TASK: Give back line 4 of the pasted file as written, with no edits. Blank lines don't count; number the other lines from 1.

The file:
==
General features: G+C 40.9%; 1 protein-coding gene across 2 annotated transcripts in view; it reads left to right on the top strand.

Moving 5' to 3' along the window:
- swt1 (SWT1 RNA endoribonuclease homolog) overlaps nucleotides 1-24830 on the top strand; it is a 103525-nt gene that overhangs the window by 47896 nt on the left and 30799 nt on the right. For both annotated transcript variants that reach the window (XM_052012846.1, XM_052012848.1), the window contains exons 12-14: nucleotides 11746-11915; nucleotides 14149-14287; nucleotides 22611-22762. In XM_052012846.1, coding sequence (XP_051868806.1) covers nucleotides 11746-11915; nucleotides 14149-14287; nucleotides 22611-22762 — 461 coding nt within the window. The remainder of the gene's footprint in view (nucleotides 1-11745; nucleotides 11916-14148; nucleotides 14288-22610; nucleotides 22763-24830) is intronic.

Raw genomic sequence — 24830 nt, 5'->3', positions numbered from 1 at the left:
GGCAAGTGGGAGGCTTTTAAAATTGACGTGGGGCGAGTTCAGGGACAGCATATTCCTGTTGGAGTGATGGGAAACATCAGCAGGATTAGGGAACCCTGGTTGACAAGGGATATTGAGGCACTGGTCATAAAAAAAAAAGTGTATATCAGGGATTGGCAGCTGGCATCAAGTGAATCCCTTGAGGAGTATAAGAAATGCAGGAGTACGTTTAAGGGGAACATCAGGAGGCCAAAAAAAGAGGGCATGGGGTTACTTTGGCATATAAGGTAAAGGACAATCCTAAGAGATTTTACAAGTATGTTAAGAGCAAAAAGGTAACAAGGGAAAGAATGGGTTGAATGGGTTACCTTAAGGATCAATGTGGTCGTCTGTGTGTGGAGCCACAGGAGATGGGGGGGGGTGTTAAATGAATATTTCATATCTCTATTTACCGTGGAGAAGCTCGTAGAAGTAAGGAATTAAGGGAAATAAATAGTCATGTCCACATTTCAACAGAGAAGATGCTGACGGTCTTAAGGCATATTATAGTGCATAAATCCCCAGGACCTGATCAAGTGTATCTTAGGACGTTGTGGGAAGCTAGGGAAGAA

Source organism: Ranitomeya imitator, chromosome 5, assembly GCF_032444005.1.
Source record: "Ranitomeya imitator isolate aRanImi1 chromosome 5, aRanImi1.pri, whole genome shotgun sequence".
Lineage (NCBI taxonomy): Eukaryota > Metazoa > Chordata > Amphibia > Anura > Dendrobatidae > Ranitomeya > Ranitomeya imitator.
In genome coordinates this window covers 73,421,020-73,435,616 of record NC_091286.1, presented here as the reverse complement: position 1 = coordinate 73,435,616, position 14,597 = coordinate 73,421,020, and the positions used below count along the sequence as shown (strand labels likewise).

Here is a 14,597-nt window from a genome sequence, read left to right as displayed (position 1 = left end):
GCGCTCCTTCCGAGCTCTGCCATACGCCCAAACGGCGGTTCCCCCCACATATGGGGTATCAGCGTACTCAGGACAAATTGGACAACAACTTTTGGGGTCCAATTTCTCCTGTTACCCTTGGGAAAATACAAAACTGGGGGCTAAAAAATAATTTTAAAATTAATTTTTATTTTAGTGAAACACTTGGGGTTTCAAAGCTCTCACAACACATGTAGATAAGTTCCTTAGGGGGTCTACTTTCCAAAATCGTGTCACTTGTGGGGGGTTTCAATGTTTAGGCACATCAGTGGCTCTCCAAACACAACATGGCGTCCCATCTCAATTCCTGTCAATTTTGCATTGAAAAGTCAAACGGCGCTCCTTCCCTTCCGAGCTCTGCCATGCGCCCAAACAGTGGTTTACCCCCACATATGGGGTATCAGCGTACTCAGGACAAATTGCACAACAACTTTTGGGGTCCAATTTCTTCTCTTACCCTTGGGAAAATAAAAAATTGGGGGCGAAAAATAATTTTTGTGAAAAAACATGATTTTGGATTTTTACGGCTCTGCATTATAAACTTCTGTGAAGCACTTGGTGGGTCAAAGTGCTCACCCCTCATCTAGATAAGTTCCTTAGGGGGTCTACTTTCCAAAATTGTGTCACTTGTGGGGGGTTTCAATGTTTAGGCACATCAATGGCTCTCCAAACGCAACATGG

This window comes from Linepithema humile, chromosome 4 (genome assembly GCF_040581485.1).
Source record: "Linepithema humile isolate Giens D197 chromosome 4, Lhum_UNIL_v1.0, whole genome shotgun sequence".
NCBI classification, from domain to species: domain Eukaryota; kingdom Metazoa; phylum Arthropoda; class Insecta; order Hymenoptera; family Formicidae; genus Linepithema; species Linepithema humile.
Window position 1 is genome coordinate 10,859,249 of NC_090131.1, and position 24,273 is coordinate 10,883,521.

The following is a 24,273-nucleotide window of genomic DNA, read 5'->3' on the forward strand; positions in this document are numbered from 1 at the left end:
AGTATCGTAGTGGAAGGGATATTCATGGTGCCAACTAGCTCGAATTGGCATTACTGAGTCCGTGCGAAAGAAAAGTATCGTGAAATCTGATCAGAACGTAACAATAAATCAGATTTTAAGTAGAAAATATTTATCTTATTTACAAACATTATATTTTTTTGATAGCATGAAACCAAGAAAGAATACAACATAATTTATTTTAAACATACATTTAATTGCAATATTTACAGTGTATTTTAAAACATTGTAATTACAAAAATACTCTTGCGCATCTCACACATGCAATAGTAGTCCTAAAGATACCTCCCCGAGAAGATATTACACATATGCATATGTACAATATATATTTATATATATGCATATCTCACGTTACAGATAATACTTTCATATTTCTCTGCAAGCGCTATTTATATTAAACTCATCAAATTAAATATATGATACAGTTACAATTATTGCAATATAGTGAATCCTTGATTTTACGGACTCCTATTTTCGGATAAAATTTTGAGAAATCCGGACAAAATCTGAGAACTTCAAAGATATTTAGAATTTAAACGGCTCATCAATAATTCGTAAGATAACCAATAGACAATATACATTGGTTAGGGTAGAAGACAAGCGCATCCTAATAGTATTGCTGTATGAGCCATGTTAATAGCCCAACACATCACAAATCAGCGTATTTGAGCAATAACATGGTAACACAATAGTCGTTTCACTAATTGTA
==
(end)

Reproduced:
Raw genomic sequence — 24830 nt, 5'->3', positions numbered from 1 at the left: